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  • Writer's pictureK. Arthur

"Meet Me at the Fence"

Updated: Apr 4


The old rotary phone resonated like a bicycle bell on steroids from the dining room, and the race was on to see who could answer it first. But my brother had been reading in his room, his nose between the hardback covers of J.R. Tolkien, and I got there before he did. Phone calls from Aunt Helen mostly came in the summer when we were home alone, sort of. Plenty of kinfolk were nearby to help raise us. Four houses in a row and one across the street were blood relatives, and the rest of the neighbors were considered kin. No one locked their doors, because walking into someone's house before the door was answered amounted to needing a mental evaluation. If the door happened to be open, hollering "yoo-hoo" in a falsetto through the screen door and waiting to hear "Come on in!" was proper protocol.


Aunt Helen lived next door to the left of us and was married to my Daddy's older brother. "Meet me at the fence," she said, and hung up the phone. I hurried out the door to meet her with the theme song to my favorite cartoon, "Speed Racer" playing in my head because I knew whatever goody she had would be straight off the stove eye or hot from the oven. The familiar sweet smell of pound cake, melted butter, and a glass of cold milk to come overpowered the fragrant honeysuckle that clung to the fence between us. It was her love language -- to cook for, and do for, without a conditional bone in her body.


She reached through a gap in the vines and handed me a warm tinfoil crescent, exactly half the size of a tube pan. Every toothsome treat she brought to the fence was covered or wrapped in tinfoil. Even though Saran Wrap was already a thing by then, old Southern habits are hard to break. She used the previous metal like nobody's business, and she had enough of it to reach the Georgia state line. She covered window panes with it to keep a room cool, lined kitchen drawers with it, and wrapped it around rabbit ears to pick up all five channels on the Magnavox, but most importantly the PTL Network with Jim and Tammy Faye Bakker. She added it to the mulch pile to keep bugs away and placed it in a bowl with baking soda and water to polish heirloom silverware. A folded square of the essential element sufficed as a drink coaster and, if folded once more, a bookmark for her Bible.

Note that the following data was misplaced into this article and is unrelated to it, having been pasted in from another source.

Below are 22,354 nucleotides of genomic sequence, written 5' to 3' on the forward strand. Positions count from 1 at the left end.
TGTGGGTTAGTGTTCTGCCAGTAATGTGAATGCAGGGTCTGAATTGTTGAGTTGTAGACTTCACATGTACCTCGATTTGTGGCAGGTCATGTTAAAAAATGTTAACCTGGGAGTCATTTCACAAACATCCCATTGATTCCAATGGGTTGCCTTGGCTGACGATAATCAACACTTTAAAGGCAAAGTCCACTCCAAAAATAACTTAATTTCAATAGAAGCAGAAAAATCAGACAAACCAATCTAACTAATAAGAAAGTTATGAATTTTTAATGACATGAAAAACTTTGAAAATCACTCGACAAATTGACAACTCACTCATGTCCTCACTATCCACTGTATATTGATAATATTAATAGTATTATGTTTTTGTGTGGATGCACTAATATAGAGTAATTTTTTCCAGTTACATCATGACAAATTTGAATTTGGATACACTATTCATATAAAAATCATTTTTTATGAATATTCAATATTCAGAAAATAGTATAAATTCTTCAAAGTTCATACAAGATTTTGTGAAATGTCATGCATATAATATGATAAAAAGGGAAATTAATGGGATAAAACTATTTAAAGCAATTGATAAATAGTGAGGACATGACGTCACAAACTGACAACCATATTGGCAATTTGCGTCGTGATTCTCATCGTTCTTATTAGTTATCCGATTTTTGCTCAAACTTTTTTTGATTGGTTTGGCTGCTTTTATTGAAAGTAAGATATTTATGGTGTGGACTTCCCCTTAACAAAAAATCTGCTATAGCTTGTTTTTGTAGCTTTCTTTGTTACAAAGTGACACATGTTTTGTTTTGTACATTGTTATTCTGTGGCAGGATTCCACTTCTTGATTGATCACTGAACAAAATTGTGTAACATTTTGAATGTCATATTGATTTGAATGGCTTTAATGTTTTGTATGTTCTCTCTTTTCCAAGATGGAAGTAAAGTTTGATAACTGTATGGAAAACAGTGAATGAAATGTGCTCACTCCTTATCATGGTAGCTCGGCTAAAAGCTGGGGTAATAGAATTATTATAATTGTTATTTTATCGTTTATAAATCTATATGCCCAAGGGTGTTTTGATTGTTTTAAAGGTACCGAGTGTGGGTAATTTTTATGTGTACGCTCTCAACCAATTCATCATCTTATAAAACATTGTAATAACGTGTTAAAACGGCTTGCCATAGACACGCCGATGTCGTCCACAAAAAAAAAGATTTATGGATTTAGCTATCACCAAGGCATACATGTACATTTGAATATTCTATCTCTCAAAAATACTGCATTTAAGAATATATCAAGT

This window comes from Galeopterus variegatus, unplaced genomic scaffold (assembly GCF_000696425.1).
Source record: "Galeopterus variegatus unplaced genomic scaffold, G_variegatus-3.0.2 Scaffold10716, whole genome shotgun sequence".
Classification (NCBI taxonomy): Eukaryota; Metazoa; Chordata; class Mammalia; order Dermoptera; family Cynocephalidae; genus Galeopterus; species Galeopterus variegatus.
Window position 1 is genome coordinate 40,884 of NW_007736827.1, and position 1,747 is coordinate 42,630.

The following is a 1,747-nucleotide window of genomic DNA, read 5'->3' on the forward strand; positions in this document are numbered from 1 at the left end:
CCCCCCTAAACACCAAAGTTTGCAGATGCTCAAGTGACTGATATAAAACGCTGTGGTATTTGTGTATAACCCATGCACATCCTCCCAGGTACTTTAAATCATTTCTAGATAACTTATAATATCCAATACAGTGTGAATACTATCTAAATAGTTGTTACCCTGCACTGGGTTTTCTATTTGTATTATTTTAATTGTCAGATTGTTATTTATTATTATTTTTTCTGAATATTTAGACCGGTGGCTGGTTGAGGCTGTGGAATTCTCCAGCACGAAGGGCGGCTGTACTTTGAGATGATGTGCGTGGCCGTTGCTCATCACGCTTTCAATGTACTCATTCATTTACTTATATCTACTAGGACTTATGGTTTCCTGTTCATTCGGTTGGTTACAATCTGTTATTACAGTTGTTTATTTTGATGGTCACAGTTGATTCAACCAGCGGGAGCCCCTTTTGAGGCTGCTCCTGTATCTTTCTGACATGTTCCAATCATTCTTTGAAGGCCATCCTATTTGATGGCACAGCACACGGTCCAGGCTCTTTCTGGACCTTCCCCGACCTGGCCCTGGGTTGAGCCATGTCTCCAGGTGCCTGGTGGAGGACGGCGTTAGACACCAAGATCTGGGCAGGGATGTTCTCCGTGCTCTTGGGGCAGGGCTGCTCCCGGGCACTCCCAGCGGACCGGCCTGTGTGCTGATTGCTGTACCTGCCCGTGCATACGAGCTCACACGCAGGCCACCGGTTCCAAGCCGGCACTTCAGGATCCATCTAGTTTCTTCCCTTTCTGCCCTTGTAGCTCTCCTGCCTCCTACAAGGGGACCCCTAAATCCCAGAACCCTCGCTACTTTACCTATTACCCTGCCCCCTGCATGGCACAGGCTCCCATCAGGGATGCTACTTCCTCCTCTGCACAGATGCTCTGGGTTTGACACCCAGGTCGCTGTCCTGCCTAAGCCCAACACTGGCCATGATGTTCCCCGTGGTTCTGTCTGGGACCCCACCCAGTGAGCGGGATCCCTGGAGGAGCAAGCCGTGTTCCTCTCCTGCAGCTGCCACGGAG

I spent the night with her once on a school night, and she sent me to school the next morning with a Sunbeam loaf bag, cut short and tied in a knot. Inside was a peanut butter and fig preserve sandwich, a homemade pickle, and a rice crispy treat, all individually wrapped in tinfoil. I was embarrassed by the practicality and thriftiness of it, and I did not want to be thought of as a hillbilly by my peers who had Scooby-Doo and Holly Hobby lunchboxes. On my way to school, I threw away the glaring packed sack and went without. I still feel bad about that.


Past seven o'clock at night, her face was slathered with Ponds cold cream, thicker than the grease on my bicycle chain. A broad nylon band pulled her white pixie hairdo away from her face. She wore cotton house dresses and support stockings, she said, "to keep from getting very-close veins." She bought ill-fitting loafers and cut slits in the toe box to make them more comfortable.


"You ort to have a hunnerd thousand dollars in the bank by the time you're 30," she said.

"Put lotion on your elbows, and don't go touchin' your face less you're washin' it, or you'll get wrinkles," she told me.


She had a youthful appearance herself, but her mind wandered from time to time, like it was searching for words in a word jumble puzzle. Everyone knew something was not quite right, but still her wisdom shone through the dark recesses of early Alzheimer's Disease. Sometime after World War II -- Aunt Helen was not keeping up with exactly when -- aluminum foil replaced tinfoil, because aluminum was thinner, more manageable, and cheaper to make.


But I get it. There are some things I refuse to let go of. I have an old Panama Jack t-shirt that is worn thin enough to see through, and my first Barbie doll has mold growing in her armpits. I still call aluminum foil tinfoil so that I do not forget where I come from, and because it reminds me of her -- beauty consultant, selfless giver of baked goods, financial advisor. Tinfoil expert.

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